The cost of the zero-Covid policy for China and the world

  • With provinces accounting for nearly a quarter of GDP under partial or full lockdown, the cost of China’s zero-Covid policy is climbing. We expect that omicron outbreaks in Q1 and April will have cost -0.4pp of GDP growth in 2022. While the PBOC should implement one more cut in the policy rate in Q2 2022, and additional public investment of c.3% of GDP is planned for the year, policy support will not be enough to cushion the blow to domestic demand. As a result, we cut our forecast for GDP growth to +4.6% in 2022, down from +4.9% expected a month ago. In a downside scenario where the Shanghai lockdown lasts for two months, and other large cities are also affected, China’s 2022 GDP growth would slow to +3.8%. In a worst-case scenario where the Q1 2020 shock is repeated, China would grow by only +1.3% this year. On top of the domestic sanitary situation, further downside risks could arise from a worsening of US-China tensions.
  • What does this mean for the rest of the world? A contraction in global trade in volume in Q2 2022 is now highly likely, as seen during summer 2021 and as suggested by our proxy for global demand-inventories mismatch. Slower Chinese demand implies an export shortfall amounting to USD140bn for the rest of the world. On the supply side, a sudden stop in China’s industrial activity would pose risks to global output, especially in the electronics and automotive sectors. In addition, congestion in Chinese ports suggests that global shipping delays are likely to remain elevated throughout 2022, though they will remain below the highs seen in 2021. Continued supply-chain disruptions will create further inflationary pressure globally: We estimate that current domestic bottlenecks in China is likely to lead to 0.2pp rises in the y/y inflation rates in the US and Eurozone in Q3, all else equal.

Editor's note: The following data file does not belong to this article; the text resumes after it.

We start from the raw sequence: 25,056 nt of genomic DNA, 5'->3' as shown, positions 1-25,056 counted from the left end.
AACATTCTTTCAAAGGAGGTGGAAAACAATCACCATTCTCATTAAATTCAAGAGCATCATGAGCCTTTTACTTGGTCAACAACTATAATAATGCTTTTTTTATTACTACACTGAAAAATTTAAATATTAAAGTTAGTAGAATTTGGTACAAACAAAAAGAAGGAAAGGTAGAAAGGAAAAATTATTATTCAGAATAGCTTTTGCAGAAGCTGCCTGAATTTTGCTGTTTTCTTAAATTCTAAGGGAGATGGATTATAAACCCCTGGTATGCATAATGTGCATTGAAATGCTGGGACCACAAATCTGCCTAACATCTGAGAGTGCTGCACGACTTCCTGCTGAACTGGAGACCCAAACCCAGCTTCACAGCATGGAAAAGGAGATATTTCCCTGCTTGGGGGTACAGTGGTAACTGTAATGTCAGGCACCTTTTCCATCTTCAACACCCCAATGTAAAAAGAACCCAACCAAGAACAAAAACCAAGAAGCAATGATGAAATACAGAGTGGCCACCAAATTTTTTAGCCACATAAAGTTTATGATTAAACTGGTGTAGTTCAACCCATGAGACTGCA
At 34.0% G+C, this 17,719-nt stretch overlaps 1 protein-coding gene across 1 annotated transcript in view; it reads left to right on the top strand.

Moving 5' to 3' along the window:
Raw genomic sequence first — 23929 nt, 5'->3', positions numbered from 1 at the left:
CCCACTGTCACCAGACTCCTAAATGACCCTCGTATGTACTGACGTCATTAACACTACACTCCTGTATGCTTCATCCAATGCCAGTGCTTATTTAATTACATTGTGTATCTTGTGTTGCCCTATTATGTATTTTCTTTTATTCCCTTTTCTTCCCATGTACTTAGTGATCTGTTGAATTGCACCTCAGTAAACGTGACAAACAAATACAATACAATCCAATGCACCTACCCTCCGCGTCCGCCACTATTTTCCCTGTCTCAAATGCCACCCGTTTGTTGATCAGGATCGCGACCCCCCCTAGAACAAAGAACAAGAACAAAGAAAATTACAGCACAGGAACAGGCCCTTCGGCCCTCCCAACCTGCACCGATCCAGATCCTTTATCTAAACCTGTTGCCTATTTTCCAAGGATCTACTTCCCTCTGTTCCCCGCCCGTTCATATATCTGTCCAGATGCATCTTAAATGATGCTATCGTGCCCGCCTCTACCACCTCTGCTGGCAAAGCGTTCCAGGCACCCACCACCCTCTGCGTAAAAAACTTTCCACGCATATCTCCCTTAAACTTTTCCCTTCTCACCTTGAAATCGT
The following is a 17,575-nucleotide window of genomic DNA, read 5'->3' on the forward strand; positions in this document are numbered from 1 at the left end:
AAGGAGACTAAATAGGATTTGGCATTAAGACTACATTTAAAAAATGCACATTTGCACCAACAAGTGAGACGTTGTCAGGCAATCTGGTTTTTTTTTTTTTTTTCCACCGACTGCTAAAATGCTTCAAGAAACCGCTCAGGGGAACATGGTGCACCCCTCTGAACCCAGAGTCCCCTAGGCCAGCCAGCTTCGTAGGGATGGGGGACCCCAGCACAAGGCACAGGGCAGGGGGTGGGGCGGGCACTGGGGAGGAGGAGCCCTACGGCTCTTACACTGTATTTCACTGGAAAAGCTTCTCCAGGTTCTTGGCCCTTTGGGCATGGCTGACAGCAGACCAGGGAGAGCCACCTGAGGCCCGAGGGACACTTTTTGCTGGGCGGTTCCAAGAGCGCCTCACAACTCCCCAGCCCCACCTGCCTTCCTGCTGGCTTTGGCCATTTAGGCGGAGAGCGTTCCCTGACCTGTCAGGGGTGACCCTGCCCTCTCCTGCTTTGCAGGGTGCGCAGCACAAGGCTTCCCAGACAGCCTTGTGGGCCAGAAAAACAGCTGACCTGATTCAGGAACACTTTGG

• What does this mean for markets? We expect Chinese and EM assets to remain under pressure for the rest of 2022. Stringent anti-Covid measures and the risk of further US-China tensions, which has been exacerbated after the invasion of Ukraine, will keep weighing on market sentiment. Factoring together the outlook on Chinese assets, their interlinkage with global markets and foreign companies’ dependence on Chinese demand, we believe that EM equity markets could revisit 2022 lows. However, ongoing headwinds being successfully managed could lead to a positive 2023 for emerging market risky assets as a combination of relatively cheap valuations and renewed tailwinds could positively surprise markets.


Francoise Huang
Allianz Trade
Ano Kuhanathan
Allianz Trade
Pablo Espinosa Uriel
Allianz SE